Pedro Martinez: ‘Probably 60 Percent’ of MLB Players used PEDs

Former Boston Red Sox pitcher Pedro Martinez speaks Tuesday, Jan. 6, 2015, at Fenway Park, in Boston, after being elected to baseball's Hall of Fame. Martinez, a three-time Cy Young winner, helped the Red Sox to their first World Series title in 86 years in 2004. (AP Photo/Steven Senne)
Former Boston Red Sox pitcher Pedro Martinez speaks Tuesday, Jan. 6, 2015, at Fenway Park, in Boston, after being elected to baseball’s Hall of Fame. Martinez, a three-time Cy Young winner, helped the Red Sox to their first World Series title in 86 years in 2004. (AP Photo/Steven Senne)

Former Boston Red Sox great has been vocal on his disapproval of steroid and performance enhancing drug usage during his time in MLB. In recent comments, Martinez notes that PED users — most notably his former Boston teammate Manny Ramirez —  were numerous in baseball:

“It wasn’t just Manny,” Martinez said of the use of performance-enhancing drugs. “Probably 60 percent of baseball was doing that.”

Martinez, who has stated he was clean, enjoyed pitching during the high times of the steroid era.

“I wouldn’t want it any other way,” Martinez said. “There’s no crying.”

Baseball purists probably cringe at statements from players like this, but does this signify a change in baseball? Probably, many players will always want to get the advantage and if players like Martinez, presumably clean, can dominate, maybe baseball should look into better PED reform.

No matter what you think, PED usage probably will not stop, and certainly cannot be fully controlled. Baseball has been slow to change its ways and the PED issue is concerning, but probably will not go away, probably not at all. The road to reforms is upon us. We will see how baseball adapts to the times.

ZMP

Do Americans care about Soccer? 

The American sporting landscape is changing. Football, even though still highly popular, has come under fire for being to violent and to detrimental to players’ health. Baseball has been declining in popularity amongst young kids, most likely for being too slow. Basketball has maintained its popularity, but has not surpassed football. The question comes when I ll Americans start caring about soccer and the MLS , Major League Soccer, the American league of global football.

Frank Deford of NPR notes that American interest in the global game has peaked, but Americans cannot seem to watch MLS:

For just about every other nation, soccer is thesport—a far, far better thing than the American dollar, beer, Google or sex. Alas, in the United States, soccer has been more commonly identified with soccer moms than soccer players.

The American sports fan loves sports. A fan will watch almost anything — hello PBA bowling. As Deford mentions, the World Cup does get great ratings every four years. However, Americans are used to the best professional sports leagues in the world. This means more Americans are going to watch European leagues over MLS.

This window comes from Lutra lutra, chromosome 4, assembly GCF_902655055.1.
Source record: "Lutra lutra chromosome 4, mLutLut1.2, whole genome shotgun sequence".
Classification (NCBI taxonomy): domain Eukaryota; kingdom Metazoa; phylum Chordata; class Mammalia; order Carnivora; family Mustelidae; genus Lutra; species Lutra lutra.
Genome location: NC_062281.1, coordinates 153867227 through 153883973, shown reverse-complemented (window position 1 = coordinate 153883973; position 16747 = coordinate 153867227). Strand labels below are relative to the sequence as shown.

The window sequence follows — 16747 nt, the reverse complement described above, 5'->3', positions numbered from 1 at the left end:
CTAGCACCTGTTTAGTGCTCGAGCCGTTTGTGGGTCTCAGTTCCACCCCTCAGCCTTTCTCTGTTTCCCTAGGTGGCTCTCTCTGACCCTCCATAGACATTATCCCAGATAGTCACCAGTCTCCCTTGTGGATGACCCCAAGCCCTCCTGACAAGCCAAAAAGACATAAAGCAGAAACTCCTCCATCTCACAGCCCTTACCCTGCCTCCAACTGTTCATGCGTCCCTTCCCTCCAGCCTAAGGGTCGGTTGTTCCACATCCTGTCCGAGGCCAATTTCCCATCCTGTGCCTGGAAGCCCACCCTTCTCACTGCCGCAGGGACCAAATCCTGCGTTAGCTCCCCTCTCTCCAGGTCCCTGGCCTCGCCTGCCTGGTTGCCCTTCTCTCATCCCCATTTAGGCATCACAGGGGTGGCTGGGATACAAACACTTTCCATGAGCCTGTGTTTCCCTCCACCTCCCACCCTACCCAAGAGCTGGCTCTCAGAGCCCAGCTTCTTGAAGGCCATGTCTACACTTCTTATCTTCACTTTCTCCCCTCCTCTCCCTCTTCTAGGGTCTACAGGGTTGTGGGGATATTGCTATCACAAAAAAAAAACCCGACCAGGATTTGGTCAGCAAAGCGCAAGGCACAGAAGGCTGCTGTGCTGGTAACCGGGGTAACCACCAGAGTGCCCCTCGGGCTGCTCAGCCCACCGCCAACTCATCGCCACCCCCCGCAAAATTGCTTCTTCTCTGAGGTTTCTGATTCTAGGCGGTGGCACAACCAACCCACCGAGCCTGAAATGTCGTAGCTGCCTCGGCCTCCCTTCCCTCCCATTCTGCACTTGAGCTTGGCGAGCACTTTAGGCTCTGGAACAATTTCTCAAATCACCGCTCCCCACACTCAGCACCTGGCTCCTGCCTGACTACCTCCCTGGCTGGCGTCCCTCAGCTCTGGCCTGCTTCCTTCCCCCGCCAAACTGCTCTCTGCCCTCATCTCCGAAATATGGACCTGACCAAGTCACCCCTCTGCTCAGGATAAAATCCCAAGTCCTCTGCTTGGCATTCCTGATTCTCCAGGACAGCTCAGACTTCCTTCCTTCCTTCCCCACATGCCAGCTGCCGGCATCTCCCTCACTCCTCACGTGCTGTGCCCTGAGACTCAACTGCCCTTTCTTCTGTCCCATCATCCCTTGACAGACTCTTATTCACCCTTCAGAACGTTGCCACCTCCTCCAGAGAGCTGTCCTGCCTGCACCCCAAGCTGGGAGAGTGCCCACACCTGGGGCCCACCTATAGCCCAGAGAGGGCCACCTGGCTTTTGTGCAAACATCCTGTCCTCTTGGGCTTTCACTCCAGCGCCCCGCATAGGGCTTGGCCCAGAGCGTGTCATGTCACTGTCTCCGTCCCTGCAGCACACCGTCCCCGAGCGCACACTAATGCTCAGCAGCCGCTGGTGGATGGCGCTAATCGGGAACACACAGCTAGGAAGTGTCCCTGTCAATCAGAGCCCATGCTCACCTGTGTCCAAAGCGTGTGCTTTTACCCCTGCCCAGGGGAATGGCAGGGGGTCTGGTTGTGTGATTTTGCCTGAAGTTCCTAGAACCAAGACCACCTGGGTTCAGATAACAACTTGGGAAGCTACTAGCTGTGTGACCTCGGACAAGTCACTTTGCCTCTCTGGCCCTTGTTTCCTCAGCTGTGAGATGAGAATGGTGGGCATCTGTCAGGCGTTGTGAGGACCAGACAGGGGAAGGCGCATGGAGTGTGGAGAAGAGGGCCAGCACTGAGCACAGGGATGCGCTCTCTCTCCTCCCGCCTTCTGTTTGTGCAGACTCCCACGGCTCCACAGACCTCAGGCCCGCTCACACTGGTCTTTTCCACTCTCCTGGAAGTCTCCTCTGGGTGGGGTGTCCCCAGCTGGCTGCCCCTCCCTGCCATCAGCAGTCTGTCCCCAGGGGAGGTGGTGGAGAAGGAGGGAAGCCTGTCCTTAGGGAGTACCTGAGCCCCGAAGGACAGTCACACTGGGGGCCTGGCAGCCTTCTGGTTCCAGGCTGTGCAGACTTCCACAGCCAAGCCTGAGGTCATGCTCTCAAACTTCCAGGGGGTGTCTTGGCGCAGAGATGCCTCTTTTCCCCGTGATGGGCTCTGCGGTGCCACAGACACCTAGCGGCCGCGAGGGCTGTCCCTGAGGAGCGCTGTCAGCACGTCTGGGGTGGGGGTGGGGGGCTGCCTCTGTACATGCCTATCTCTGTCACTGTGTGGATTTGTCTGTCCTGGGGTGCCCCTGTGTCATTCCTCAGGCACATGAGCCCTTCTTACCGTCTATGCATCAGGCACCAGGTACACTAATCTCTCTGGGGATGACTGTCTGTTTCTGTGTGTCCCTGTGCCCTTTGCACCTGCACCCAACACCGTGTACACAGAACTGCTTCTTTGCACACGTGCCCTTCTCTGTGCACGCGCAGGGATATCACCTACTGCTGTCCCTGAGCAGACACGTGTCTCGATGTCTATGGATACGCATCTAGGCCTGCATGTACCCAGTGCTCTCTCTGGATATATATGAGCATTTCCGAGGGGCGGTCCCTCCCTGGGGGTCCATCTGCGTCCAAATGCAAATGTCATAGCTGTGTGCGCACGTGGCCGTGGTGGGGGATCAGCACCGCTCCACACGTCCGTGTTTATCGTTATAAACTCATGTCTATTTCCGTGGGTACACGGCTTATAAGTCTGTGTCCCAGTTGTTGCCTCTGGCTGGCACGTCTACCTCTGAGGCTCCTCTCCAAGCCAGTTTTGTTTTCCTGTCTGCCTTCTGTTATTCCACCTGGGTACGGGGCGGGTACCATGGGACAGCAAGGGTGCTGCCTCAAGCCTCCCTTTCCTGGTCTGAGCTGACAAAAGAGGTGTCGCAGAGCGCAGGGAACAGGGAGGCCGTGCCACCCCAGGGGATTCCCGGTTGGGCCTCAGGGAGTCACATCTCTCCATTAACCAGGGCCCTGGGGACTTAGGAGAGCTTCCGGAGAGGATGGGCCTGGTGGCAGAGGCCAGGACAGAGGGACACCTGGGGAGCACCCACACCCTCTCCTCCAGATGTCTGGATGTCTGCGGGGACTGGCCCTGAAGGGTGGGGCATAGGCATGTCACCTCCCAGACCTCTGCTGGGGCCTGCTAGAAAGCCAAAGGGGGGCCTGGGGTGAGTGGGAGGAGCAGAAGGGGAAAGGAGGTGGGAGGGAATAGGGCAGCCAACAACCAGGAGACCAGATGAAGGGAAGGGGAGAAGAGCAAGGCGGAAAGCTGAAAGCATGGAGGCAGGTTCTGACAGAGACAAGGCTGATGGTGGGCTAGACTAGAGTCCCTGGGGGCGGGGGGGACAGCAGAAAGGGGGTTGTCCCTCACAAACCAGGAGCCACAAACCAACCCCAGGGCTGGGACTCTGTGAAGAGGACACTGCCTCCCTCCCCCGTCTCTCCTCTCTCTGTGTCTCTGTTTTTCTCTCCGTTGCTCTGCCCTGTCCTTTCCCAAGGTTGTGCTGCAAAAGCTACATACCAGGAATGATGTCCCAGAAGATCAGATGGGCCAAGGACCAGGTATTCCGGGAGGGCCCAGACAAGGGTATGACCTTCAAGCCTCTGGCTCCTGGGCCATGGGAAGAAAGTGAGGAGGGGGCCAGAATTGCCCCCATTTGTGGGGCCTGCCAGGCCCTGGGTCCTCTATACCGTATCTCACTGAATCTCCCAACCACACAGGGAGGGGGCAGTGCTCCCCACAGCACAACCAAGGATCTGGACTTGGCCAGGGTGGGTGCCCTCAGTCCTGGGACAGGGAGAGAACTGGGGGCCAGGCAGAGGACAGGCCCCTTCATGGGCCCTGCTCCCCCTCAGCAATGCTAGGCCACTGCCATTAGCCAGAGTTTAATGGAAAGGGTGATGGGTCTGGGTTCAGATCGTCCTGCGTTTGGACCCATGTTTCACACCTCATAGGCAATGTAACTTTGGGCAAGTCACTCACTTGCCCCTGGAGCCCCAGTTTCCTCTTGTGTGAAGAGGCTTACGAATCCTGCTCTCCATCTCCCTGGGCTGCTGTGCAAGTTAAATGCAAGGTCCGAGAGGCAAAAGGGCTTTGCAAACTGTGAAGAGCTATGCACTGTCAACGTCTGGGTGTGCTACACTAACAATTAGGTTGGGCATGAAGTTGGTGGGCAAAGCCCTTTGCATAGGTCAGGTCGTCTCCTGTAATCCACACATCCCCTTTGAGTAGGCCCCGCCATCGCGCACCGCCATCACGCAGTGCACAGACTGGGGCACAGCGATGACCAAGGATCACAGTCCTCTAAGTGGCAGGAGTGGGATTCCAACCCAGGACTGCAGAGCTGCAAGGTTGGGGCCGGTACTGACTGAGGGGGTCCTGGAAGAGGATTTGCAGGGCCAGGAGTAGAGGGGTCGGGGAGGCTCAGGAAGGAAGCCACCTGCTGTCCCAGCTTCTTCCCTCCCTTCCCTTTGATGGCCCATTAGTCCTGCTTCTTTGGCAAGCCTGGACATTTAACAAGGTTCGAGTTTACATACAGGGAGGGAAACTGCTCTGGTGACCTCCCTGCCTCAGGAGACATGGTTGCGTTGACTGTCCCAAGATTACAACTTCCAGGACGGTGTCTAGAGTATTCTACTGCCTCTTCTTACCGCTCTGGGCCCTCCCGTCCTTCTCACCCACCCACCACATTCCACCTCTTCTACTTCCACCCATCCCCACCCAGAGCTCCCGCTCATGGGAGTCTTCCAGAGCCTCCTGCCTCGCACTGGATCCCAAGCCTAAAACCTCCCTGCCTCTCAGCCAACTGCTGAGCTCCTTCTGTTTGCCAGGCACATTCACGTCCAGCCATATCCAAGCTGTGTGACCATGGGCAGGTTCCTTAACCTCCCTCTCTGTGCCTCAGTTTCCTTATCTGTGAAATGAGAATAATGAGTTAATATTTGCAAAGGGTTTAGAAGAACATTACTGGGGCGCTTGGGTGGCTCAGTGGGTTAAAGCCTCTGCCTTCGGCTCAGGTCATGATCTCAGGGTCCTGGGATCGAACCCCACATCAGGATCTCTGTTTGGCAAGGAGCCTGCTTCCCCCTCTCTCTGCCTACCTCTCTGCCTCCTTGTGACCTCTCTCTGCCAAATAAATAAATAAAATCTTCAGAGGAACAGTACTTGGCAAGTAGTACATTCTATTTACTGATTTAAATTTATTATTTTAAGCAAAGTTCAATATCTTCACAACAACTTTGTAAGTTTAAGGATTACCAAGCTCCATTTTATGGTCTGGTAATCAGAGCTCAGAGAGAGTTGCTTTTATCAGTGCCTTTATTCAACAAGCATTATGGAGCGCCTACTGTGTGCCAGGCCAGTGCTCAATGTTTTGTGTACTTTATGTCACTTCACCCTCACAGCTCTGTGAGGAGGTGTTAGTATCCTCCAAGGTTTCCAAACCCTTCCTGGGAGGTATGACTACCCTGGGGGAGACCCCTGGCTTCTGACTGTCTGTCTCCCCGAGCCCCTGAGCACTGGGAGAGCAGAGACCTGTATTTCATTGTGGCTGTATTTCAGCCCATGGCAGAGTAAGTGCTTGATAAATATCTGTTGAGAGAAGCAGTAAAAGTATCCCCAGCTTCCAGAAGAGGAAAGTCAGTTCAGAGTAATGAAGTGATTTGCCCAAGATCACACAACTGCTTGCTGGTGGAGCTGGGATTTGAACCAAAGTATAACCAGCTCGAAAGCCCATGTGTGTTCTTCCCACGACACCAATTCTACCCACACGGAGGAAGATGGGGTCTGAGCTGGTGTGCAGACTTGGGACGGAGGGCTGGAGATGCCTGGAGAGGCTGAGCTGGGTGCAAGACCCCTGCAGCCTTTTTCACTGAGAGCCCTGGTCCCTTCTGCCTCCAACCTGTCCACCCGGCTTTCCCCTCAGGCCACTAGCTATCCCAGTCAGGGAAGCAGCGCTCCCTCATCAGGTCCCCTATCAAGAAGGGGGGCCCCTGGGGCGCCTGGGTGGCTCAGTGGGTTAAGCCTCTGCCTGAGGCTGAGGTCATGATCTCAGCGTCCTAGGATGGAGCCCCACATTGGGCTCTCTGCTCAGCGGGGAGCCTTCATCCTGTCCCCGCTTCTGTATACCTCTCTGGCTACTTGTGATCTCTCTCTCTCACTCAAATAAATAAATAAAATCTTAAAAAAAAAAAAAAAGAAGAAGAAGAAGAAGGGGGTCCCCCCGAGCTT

MLS has a chance to grow and has been steadily increasing in popularity. At 20 years old the leaugue has expanded, even adding teams in Canada. MLS success relies on keeping home grown talent and growing the game in schools. Maybe ones at MLS will be compared to La Liga, but if that day comes it will not be for a long time.

ZMP

White Man Tells Former St. Louis Cardinal to ‘Go back to Ferguson’ 

curt ford
Curt Ford watches his sixth inning hit, Thursday, Oct. 23, 1987 in St. Louis, against the Minnesota Twins. The Cards won a 4-2 victory to go one game up in the World Series. Ford’s hit scored two runs and he collected an extra base on a throw. (AP Photo/Rob Kozloff)

Former St. Louis Cardinal Curt Ford was allegedly punched and told to ‘Go back to Ferguson’ by a white man at a gas station. Ford, an African American, is considering leaving St. Louis after the incident.

“I’ve had enough of St. Louis,” Ford, 54, told the St. Louis Post-Dispatch. “You hear about this kind of stuff happening, and I always knew it existed because of my previous experience working here in St. Louis, but you try to keep away from it and there is just no way you can do that unless you stay inside like a hermit.”

Racial tensions have been high in Missouri since the controversial death of Michael Brown in Ferguson, Missouri in August. Curt Ford’s case shows the continued lack of respect  blacks in this country get. An athlete who represented the area to the best of his ability should not be subjected to physical or verbal abuse because of the color of his skin. Nobody should be subjected to racial discrimination in any form.

The racial tensions in this country at this time are just an example of what we need to do to move forward. As a people, we need to move forward.

ZMP